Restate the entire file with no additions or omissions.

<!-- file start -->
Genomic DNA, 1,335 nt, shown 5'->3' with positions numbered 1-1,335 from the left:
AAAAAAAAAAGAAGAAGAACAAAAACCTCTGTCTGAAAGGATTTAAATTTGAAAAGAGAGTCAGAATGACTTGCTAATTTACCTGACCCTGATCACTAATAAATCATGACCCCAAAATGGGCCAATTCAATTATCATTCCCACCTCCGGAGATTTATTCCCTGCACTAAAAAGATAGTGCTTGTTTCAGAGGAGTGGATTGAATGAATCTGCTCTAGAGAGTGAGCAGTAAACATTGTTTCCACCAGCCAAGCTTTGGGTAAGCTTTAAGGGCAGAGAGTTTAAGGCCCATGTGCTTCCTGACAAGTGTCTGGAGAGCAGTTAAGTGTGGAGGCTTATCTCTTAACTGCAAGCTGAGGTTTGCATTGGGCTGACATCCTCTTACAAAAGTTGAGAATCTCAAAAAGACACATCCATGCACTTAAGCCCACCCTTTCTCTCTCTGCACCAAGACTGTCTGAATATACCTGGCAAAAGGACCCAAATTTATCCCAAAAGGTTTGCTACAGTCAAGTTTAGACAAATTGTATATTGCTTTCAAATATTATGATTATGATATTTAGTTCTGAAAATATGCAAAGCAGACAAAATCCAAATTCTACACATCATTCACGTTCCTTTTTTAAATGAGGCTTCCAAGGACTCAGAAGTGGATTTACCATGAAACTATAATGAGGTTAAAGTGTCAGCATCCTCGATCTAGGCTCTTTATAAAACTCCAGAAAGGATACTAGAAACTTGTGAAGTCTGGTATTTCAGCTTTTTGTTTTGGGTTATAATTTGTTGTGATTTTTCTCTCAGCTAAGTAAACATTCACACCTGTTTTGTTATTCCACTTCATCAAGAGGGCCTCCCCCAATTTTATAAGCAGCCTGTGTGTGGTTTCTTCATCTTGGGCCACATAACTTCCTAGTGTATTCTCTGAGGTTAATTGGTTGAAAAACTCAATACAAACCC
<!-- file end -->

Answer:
Genomic DNA, 1,335 nt, shown 5'->3' with positions numbered 1-1,335 from the left:
AAAAAAAAAAGAAGAAGAACAAAAACCTCTGTCTGAAAGGATTTAAATTTGAAAAGAGAGTCAGAATGACTTGCTAATTTACCTGACCCTGATCACTAATAAATCATGACCCCAAAATGGGCCAATTCAATTATCATTCCCACCTCCGGAGATTTATTCCCTGCACTAAAAAGATAGTGCTTGTTTCAGAGGAGTGGATTGAATGAATCTGCTCTAGAGAGTGAGCAGTAAACATTGTTTCCACCAGCCAAGCTTTGGGTAAGCTTTAAGGGCAGAGAGTTTAAGGCCCATGTGCTTCCTGACAAGTGTCTGGAGAGCAGTTAAGTGTGGAGGCTTATCTCTTAACTGCAAGCTGAGGTTTGCATTGGGCTGACATCCTCTTACAAAAGTTGAGAATCTCAAAAAGACACATCCATGCACTTAAGCCCACCCTTTCTCTCTCTGCACCAAGACTGTCTGAATATACCTGGCAAAAGGACCCAAATTTATCCCAAAAGGTTTGCTACAGTCAAGTTTAGACAAATTGTATATTGCTTTCAAATATTATGATTATGATATTTAGTTCTGAAAATATGCAAAGCAGACAAAATCCAAATTCTACACATCATTCACGTTCCTTTTTTAAATGAGGCTTCCAAGGACTCAGAAGTGGATTTACCATGAAACTATAATGAGGTTAAAGTGTCAGCATCCTCGATCTAGGCTCTTTATAAAACTCCAGAAAGGATACTAGAAACTTGTGAAGTCTGGTATTTCAGCTTTTTGTTTTGGGTTATAATTTGTTGTGATTTTTCTCTCAGCTAAGTAAACATTCACACCTGTTTTGTTATTCCACTTCATCAAGAGGGCCTCCCCCAATTTTATAAGCAGCCTGTGTGTGGTTTCTTCATCTTGGGCCACATAACTTCCTAGTGTATTCTCTGAGGTTAATTGGTTGAAAAACTCAATACAAACCC